New York Yankees (AAFC)

The New York Yankees were a professional American football team that played in the All-America Football Conference (AAFC) from 1946 to 1949. The team played in Yankee Stadium in the Bronx and often played in front of sold-out crowds. They were owned by Dan Topping, who transferred the team from the NFL Brooklyn Dodgers, retaining many of the same players. The team's coach was Ray Flaherty, who had coached the Washington Redskins in the early 1940s.

The Yankees appeared in the 1946 AAFC championship game, but lost to the Cleveland Browns by a score of 14–9. The same two teams appeared in the championship game the following year, with the Browns winning again 14–3.

Before the 1949 season, the Brooklyn Dodgers football team folded and merged into the Yankees, which became the Brooklyn-New York Yankees, but this was the final season of the AAFC, which was then absorbed by the NFL. The Yankees players were divided between the New York Giants and New York Bulldogs, who played as the New York Yanks starting in 1950.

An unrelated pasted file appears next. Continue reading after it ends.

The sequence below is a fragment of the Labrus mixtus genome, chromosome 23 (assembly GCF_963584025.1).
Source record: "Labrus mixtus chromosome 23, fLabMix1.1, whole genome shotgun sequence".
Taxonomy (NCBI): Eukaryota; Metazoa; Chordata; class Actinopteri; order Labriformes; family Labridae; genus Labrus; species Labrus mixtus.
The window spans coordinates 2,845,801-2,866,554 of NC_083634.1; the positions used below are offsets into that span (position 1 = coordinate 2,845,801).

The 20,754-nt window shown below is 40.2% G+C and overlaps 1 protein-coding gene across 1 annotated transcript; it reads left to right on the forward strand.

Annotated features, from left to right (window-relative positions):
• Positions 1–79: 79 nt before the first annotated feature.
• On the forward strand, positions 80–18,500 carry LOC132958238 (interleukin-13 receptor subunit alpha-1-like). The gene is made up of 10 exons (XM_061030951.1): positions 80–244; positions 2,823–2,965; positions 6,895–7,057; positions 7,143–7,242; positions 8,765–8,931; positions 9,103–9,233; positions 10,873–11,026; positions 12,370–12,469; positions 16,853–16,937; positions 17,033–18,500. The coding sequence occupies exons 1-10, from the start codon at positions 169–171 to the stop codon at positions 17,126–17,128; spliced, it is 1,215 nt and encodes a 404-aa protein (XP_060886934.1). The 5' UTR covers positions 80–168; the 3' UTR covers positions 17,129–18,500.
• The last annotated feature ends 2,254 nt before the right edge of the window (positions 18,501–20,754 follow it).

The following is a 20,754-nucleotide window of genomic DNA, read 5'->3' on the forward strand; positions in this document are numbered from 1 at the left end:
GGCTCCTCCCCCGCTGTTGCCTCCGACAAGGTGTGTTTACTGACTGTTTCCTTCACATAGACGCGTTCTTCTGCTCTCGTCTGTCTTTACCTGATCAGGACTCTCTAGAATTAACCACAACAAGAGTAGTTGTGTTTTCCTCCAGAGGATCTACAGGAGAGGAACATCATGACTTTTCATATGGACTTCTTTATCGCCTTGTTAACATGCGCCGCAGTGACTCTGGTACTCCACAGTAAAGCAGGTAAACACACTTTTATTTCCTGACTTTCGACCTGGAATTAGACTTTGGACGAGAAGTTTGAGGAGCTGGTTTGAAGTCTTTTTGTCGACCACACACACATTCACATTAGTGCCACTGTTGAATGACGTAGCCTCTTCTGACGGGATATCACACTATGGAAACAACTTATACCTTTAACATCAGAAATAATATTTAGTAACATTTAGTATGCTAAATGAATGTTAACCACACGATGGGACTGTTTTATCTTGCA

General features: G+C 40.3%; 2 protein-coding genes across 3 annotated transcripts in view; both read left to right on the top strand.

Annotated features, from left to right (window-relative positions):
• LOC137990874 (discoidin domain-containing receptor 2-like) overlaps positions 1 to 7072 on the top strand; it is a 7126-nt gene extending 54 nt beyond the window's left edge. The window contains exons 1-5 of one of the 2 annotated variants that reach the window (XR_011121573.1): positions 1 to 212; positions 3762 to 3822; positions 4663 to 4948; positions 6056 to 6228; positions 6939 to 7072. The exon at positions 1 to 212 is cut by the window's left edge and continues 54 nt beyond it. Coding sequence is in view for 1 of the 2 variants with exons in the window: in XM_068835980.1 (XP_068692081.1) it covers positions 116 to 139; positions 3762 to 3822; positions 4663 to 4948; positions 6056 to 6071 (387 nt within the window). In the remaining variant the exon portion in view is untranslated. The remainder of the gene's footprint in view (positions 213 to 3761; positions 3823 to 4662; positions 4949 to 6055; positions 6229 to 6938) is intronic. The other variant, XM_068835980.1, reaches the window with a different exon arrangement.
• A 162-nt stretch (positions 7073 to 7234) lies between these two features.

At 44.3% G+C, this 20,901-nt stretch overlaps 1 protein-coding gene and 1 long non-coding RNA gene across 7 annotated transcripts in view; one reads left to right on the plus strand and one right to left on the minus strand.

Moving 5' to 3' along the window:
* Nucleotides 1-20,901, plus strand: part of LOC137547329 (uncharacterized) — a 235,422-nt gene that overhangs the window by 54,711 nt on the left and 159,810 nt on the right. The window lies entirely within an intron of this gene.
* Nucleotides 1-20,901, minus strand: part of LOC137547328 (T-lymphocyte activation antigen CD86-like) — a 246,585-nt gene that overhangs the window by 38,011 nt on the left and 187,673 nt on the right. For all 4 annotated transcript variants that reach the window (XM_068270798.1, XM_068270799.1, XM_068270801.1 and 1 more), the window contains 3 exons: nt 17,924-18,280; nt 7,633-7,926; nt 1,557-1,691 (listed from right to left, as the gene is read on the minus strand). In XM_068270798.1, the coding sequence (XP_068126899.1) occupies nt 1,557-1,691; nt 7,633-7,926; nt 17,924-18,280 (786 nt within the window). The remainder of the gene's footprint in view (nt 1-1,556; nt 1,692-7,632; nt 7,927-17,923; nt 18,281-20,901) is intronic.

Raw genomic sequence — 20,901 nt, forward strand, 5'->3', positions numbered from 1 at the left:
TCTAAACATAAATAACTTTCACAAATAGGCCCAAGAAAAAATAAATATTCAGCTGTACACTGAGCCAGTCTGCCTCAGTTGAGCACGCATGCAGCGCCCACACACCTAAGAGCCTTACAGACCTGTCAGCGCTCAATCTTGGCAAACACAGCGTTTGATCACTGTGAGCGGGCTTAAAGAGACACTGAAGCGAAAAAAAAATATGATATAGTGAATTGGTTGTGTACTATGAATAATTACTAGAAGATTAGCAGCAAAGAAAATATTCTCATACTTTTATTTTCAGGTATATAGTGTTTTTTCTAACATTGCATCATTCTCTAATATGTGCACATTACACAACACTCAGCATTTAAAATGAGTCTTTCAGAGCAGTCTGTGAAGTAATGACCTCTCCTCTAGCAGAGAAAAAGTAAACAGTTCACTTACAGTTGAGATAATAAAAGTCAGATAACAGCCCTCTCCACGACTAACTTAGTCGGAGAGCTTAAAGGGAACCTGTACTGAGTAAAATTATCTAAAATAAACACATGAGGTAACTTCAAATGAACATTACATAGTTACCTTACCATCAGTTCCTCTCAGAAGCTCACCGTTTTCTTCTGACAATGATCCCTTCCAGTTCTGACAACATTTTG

New York Yankees
Founded1946
Folded1949 (merged with BKN in 1949)
Based inNew York, New York, United States
LeagueAll-America Football Conference (1946–1949)
Team historyNew York Yankees (1946–1949)
Team colorsBlue, White, Silver[1]               
Head coachesRay Flaherty (1946–1949)
Owner(s)Dan Topping
AAFC Championship wins0
Home field(s)Yankee Stadium

Players of note

Season records

Season W L T Finish Playoff results
New York Yankees
1946 10 3 1 1st AAFC East Lost to Cleveland, 14–9, in AAFC Championship Game
1947 11 2 1 1st AAFC East Lost to Cleveland, 14–3, in AAFC Championship Game
1948 6 8 0 3rd AAFC East Did Not Qualify
Brooklyn-New York Yankees
1949 8 4 0 3rd AAFC Lost to San Francisco, 17–7, in AAFC Semifinal Playoffs
Totals 35 17 2

References

  1. ^ http://www.gridiron-uniforms.com/images/1946_NYYankees.png
1946 New York Yankees (AAFC) season